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The Frescoes of Ajanta

By Dr. Jyotsna Kamat
First Online: February 09, 2008
Page Last Updated: May 09, 2017

Discovery of world famous Ajanta caves was accidental. During  the winter of 1819 captain Morgan of Madras regiment had gone hunting with a team in the thick forest of eastern range of Sahyadri mountains (now in Maharashtra). He lost his way and spotted a number of caves behind thick shrubs. Local shepherds in the distance informed him that the caves were carved and not natural and presently ghosts danced as the night fell! The dashy captain made his way to caves cutting thick shrubs. He landed verily on the treasure trove of Indian Art, which had a history of 1200 years! Nature, in the form of forest had guarded it from vandals, marauders and iconoclasts for that long period.

The 29 carved caves of Ajanta have glorious past of more than eight centuries ( from 200 BC to to 700 CE). The sculptures and the paintings in these caves was undertaken when Buddhism was at its peak in India. Buddhist monks totally devoted to Buddha's advice of meditating, teaching and preaching also tried to spread his message through various arts. It was essential for a true disciple to practice and perfect one art or the other (sippa- shilpa). The rock-cut chaityas and viharas of Ajanta, represent teachings of both Hinayana and Mahayana schools of Buddhism. The reigning monarchs and rich merchants financed the art, spread over centuries. Majority of the themes represent life of Buddha and his avatara (incarnations) depicted in Jataka tales. There is depiction of plant and flowers as also scenes from every day life in the frescos.

K.L. Kamat/Kamat's Potpourri
Buddhist Painting, Ajanta Caves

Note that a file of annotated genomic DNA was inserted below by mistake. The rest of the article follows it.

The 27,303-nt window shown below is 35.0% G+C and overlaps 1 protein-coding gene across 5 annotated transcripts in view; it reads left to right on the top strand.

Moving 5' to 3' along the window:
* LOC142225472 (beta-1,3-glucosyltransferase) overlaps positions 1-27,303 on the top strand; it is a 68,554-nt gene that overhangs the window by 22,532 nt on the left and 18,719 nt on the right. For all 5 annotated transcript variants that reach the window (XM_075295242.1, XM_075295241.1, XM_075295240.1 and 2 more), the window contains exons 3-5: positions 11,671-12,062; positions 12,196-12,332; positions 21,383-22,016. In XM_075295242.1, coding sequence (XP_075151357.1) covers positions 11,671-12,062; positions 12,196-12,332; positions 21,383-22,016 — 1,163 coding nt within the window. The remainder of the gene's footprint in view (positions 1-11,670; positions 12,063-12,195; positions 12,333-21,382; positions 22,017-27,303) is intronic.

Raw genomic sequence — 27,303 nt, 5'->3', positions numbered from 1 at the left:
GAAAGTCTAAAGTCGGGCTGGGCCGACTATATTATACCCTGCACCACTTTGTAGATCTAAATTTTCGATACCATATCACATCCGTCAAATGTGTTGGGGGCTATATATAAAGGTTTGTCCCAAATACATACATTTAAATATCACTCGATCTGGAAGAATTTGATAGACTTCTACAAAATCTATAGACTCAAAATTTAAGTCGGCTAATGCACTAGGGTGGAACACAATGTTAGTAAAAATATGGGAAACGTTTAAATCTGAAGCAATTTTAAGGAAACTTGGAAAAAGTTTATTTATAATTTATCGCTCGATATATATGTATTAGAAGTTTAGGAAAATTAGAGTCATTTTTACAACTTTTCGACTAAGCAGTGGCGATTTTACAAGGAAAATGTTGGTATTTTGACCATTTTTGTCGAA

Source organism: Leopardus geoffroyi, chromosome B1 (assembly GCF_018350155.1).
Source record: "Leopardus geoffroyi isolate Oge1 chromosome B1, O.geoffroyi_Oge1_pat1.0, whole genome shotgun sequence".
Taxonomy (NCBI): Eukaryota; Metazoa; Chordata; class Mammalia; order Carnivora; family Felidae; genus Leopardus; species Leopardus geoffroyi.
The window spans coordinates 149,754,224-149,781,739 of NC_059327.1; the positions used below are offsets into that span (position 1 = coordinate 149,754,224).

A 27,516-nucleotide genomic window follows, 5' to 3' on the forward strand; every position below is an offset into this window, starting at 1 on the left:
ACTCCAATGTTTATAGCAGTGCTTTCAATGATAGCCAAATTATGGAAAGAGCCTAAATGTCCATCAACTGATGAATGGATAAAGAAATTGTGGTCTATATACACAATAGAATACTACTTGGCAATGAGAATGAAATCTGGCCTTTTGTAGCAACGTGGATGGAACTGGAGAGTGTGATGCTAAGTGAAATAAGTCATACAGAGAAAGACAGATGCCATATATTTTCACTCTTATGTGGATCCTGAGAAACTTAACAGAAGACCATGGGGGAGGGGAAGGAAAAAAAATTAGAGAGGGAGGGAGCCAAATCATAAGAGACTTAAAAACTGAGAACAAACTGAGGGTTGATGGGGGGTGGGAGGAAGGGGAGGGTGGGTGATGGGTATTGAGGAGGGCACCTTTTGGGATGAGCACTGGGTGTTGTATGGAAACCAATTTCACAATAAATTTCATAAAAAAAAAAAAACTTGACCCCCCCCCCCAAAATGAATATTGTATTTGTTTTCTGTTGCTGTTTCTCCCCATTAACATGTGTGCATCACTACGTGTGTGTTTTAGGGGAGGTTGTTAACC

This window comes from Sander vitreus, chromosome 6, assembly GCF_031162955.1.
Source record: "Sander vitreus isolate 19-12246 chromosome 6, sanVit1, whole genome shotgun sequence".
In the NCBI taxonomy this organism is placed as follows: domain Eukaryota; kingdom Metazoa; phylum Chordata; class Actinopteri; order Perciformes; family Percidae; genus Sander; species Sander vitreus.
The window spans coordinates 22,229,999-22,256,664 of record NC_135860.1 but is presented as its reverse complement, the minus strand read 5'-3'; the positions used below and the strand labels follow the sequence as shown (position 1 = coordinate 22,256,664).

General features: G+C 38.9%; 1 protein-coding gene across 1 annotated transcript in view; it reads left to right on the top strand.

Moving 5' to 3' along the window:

Buddhist Painting, Ajanta Caves

Plastering rock cut walls, was a finely developed art in ancient India. Mixture of mud, sand, fibre and gluey material was applied. Two more layers of processed paste of similar finer material followed. After drying of the plaster, pictures were drawn with very fine brushes made of hair in a squirrel's tail and down in the ear of calves. Colours were obtained from rocks, plants and flowers, which contained permanent hues.

K.L. Kamat/Kamat's Potpourri
Ardhanarishwara, Ajanta
Ardhanarishwara, Ajanta

One Captian Gill worked from 1845 to 1857 to copy out ther pictures and sent them to England. He had unwilling workers, huge bats, (whose flutterings all the time was mistaken for "ghost dancing" by the shepherds) and seepage. The wandering fakirs and beggars had damaged the caves further by cooking and accruing smoke. The paintings sent by Gill were lent to an Art exhibition in 1866 when a huge fire broke out and destroyed them. But some tracings were left which were reproduced as wood cuts. Finally some select paintings in book form, "The Buddhist Caves of Ajanta" by Griffiths of J.J School of Art Bombay came out in 1896, which was highly praised by art lovers through out the world.

Lord Curzon the Viceroy of India (1900 -1906 ?) is known as an imperialist and architect of Partition of Bengal in 1905, which led to nation-wide agitation. But he was a great lover of art as well. We owe today most of our art heritage to the law he passed for preservation of ancient monuments. His visit to Ajanta caves early in 1900, paved way for conservation. The damage wrought by bats, water seepage and scribbling of sightseers was stopped as also pilferage of pieces painting carried away as mementoes.

See Also:

Ajanta and Ellora

Pictures of Ajanta
Birds Eye View of the Ajanta CavesBrooding Princess and MaidArdhanarishwara, AjantaDancers -- Fresco from Ajanta Cave
Celestial Swan HamsaBodhisatva with a Lotus in HandStatue of BuddhaAjanta painting
The Supporting Pillar of a Cave TempleSitting Lord Shiva -- from a Cave in ElloraSculpture of Sitting Lord ShivaYaksha - Yakshi (Celestials)
Bodhisatwas of AjantaBuddhist Painting, Ajanta CavesThree-storied Buddhist school in Ellora

Kamat's Potpourri Timeless Theater Ancient India Ajanta & Ellora

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